After that song, the band joined Mayfield back on stage. She complimented the gentleman in the front for being so polite and, taking off her jacket and adorning another guitar, she amazed us as the lights reflected off her guitar strap and bright green eyes. Looking towards the audience, she saw through us all as we watched her emotions fly out above us.

After playing a new song called, “Seeing Stars,” Mayfield introduced Jesse Newport as her husband. As we cooed and Jesse picked up his guitar, Jessica lifted her head slightly to introduce the next song, “this is the first screwed up love song I wrote about him.” We laughed and cheered as we breathed the whiffs of red bull and vodka – a staple scent of the Crocodile dance floor. The lighting changed and Jessica’s melancholy lyrics picked up again with a song she couldn’t help but smile about. The two guitars layered themselves perfectly as Mayfield’s slow strokes accented Newport’s quick and rhythmic strums. “You’ve got a stranglehold on my heart,” she sang as she cleverly depicted the hardships of new relationships and their unforeseeable potential.

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Grunge rock and sparkles. Jessica’s studded strap shines brightly through the haze

In the front row, Jessica pointed out a couple who she thought was being particularly cute. “Looks like you had a good valentines day,” she said. “I’m gonna ruin that,” she quickly added. After our laughs subsided, she explained the meaning of her next song. “I spent some time trying to plan my death but then I wondered if I had enough time to do all the things I needed to do around the house first.” We laughed. “And that was enough time to write down a song about how ridiculous that was”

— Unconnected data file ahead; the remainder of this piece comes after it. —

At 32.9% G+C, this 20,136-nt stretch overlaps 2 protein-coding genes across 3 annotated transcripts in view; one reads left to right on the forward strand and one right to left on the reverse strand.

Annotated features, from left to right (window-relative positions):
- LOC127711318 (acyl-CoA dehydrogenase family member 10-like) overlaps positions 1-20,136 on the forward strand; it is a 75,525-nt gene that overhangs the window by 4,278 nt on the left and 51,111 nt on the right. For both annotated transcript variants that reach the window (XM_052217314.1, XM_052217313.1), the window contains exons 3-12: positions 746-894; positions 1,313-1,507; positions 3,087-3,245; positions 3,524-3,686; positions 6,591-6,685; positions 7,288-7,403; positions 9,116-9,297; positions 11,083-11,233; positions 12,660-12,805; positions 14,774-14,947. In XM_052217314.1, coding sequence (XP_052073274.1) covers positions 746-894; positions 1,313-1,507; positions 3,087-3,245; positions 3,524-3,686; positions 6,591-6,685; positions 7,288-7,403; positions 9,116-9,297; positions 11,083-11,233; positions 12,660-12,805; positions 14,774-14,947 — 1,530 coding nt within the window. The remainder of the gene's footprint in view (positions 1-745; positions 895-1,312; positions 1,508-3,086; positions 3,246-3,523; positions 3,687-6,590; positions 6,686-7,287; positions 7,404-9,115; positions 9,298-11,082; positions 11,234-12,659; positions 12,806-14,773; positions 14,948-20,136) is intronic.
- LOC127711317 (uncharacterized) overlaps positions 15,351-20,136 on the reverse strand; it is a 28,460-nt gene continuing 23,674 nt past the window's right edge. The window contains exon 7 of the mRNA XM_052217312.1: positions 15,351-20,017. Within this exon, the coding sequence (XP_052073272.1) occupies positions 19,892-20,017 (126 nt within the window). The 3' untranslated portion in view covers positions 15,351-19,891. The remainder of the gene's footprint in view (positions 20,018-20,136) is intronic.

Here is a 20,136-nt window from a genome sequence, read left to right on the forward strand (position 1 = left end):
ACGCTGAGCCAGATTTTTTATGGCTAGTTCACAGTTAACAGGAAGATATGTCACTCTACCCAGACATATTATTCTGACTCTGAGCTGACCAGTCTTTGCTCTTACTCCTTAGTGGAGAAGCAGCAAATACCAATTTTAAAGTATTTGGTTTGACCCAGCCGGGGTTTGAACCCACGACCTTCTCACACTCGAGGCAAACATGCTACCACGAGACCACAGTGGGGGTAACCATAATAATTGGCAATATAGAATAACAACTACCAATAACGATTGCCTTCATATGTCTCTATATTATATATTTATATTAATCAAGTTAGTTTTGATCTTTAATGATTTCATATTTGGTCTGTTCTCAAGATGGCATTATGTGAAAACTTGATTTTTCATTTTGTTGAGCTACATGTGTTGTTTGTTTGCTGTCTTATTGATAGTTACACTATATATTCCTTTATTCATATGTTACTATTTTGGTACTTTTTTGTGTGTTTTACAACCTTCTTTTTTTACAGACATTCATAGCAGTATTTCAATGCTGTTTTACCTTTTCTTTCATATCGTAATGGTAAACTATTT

The music grew louder and the audience’s smiling and blushing diminished to head bobbing. The husband and wife stepped closer to one another, their instruments almost touching as they continued to play some “bummer shit,” as Mayfield later described. She played “I Can’t Lie To You” with her distorted black guitar. The guitar and bass shouted every note as each doubled the melody. The band broke into our consciousness with their impeccable song writing ability – each moment providing a dramatic contrast in sound from the last. The drums provided a segue between these distinct moments with their ability to move from loud to quiet with just one gradual cymbal.

After the song appeared to end – a short applause had followed – Jessica’s guitar tears through the speakers. The music picks up and continues until we’re begging for more. Unfortunately, there was only time for one more. The band played their last song, “No Fun” – their musical ability never faltering. The guitar seemed to have control over bass and drums, as each remained in sync with the Mayfield’s rhythm. The song ended cutely and cleanly as the musical married couple kissed during the last guitar solo.

In a true Valentine’s Day spirit, Jessica invited the cute couple she had previously called out up onto the stage. Nervously, the drunk audience members pulled themselves out of the crowed and joined Mayfield in the spotlight. She asked if they knew the words and the women nodded furiously in response. As the song began, however, it became obvious that her date may have forgotten a few lyrics. Mouth closed, he danced silently around the stage – at one point approaching the drums with a smirk, only to walk away sheepishly as the song subsided.

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Two excited audience members dance and sing along on stage for the encore performance

Through our laughs, Jessica closed the show. She even stayed around for a bit to drink with the crowd! Be sure to check out her website for new music, tour updates, and more!

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DJ Desman